But what if the problem isn’t simply the doldrums? What if your partner has seriously disappointed you? What if they promised to be there for you, and then weren’t? What if they hurt you, emotionally or physically? What if they cheated on you, emotionally or physically (YES, there is emotional infidelity)? Any of those cases are worthy of separation, without a doubt. But what if the person is truly repentant? Do you forgive? One of the HUGE questions here is, can you trust him/her to not do it again? This is a question for you, my readers. Can you? Have you been on the giving or receiving ends of these things, and has it been possible to turn it around? Is a partner who strays to other loves ever going to be able to resist that urge?
Then there is something else that can happen. Often once your partner deeply disappoints you or hurts you, you start contemplating life without him or her, and there is something there. Even if the “inciting incident” is simply the doldrums, however, this can happen, and I understand it completely because I have experienced it myself, and that is the feeling that being within a relationship has caused you to lose a lot of personal power, a lot of yourself, and you want your self back. This is really hard to put into words. It can include all the little things, like doing what you want when you want, watching what you want on TV or not having to listen to the TV at all. But the personal power part of the equation goes far deeper. In my own marriage, my husband and I have a lot of space. We have different interests: I’m more likely to pursue mentally and spiritually related activities, while he is more like to pursue physical activities. We do need a little more meeting in the middle right now, but on the other hand it has kind of worked for me, in that I feel very autonomous. And yet secure. If you have a lot of different activities, you need to have absolute trust in each other.
But what about this? Is it a valid reason to leave a relationship, because you want to reclaim your personal power, whatever the source of your feelings? And let’s talk about the word “valid.” This tends to bring up the notion of responsibility, or commitment. If you have entered into a committed relationship, is it valid for you to suddenly feel you don’t want to do it anymore and say bye? What if you have children? No matter how you cut it, they are likely to be hurt by separation. Is it okay to do that because you just feel like you want something else now?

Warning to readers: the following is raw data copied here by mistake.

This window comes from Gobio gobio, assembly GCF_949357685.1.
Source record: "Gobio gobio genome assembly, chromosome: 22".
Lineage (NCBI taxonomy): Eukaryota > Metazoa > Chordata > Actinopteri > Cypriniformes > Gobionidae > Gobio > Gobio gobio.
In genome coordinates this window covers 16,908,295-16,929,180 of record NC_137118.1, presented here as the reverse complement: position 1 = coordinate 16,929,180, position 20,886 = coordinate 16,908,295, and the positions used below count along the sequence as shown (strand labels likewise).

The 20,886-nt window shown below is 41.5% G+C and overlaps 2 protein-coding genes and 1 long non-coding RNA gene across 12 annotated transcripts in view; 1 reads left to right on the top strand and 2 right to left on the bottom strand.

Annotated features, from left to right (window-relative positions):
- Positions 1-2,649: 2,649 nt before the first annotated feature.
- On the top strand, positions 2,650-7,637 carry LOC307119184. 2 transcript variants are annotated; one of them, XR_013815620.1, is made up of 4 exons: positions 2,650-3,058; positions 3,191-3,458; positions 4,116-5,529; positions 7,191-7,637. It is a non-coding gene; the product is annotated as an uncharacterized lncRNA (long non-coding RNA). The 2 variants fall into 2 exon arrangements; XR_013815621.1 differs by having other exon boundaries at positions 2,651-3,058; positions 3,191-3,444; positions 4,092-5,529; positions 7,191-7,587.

I realize the way I am wording these questions presupposes a certain prejudice in favor of keeping commitments and considering the impact of your decisions on others, including your partner and your children. And I do kind of feel that way. But I have not always followed that in my life. And I cannot for sure say that it is wrong to do that. I think we should be happy and we should be fulfilled. Are we unable to own our personal power within our relationships? If we are able to own it, how should we do that? What have your experiences and observations been in this regard?
And let’s take this a step further: what if there is something wrong with our partner? What if they get sick? What if they get so sick they aren’t much fun any more? What if they get so sick we have to care for them, and they become a liability? I think not too many people will advocate leaving your partner under those circumstances, but what if you have to live them? Or let’s mix it up. What if your partner suffers from mental illness? What if they have depression, or bipolar disorder, borderline personality disorder, a psychosis, drug addiction, alcoholism? Those conditions can be really hard to deal with. They can wreck havoc with lives and and can be very difficult to fix. But if we have said those words, for better or for worse, in sickness and in health, do we believe that? If the person we are with starts looking like someone else, do we stay with them, keep loving them?
I do believe in commitment, as you can tell. I know people are afraid of waking up down the road, broken or alone, regretting their decisions. You stayed with your straying spouse, and it turns out that they can’t stop straying, and one day they stray and you end up alone at a time when you are in a far more difficult place, without the supports you had at the time you chose to forgive and remain? What if your irresponsible spouse ruins you? What if your mentally ill spouse ruins your children’s lives, as well as yours? (Note that spouses can ruin children’s lives in divorce as well as in marriage.) What if your sick spouse dies, and after battling with them and caring for them, quite literally, you are alone?
These are not easy questions. They are hard to answer for our own selves. We cannot see around the corner, and have no idea where the road we choose is going to lead for us. We don’t want to hurt or destroy some else, especially someone we have loved. But we don’t want to be hurt or destroyed ourselves?
And if love does fade, for whatever reason, how can you tell when it is dead and simply cannot be revived?
I am really interested in hearing your thoughts, and especially your experiences with these things. If you could leave your comments below, I’d appreciate it. If you would like to leave them where the public can’t see them, you can use the contact form in this blog.
But just one final thought before I leave. There is a quote, repeated so often I don’t know if the original source can even be found. Be careful you don’t wake up one day and realize you lost the moon while counting the stars.
Love is precious, even when it is covered in dust.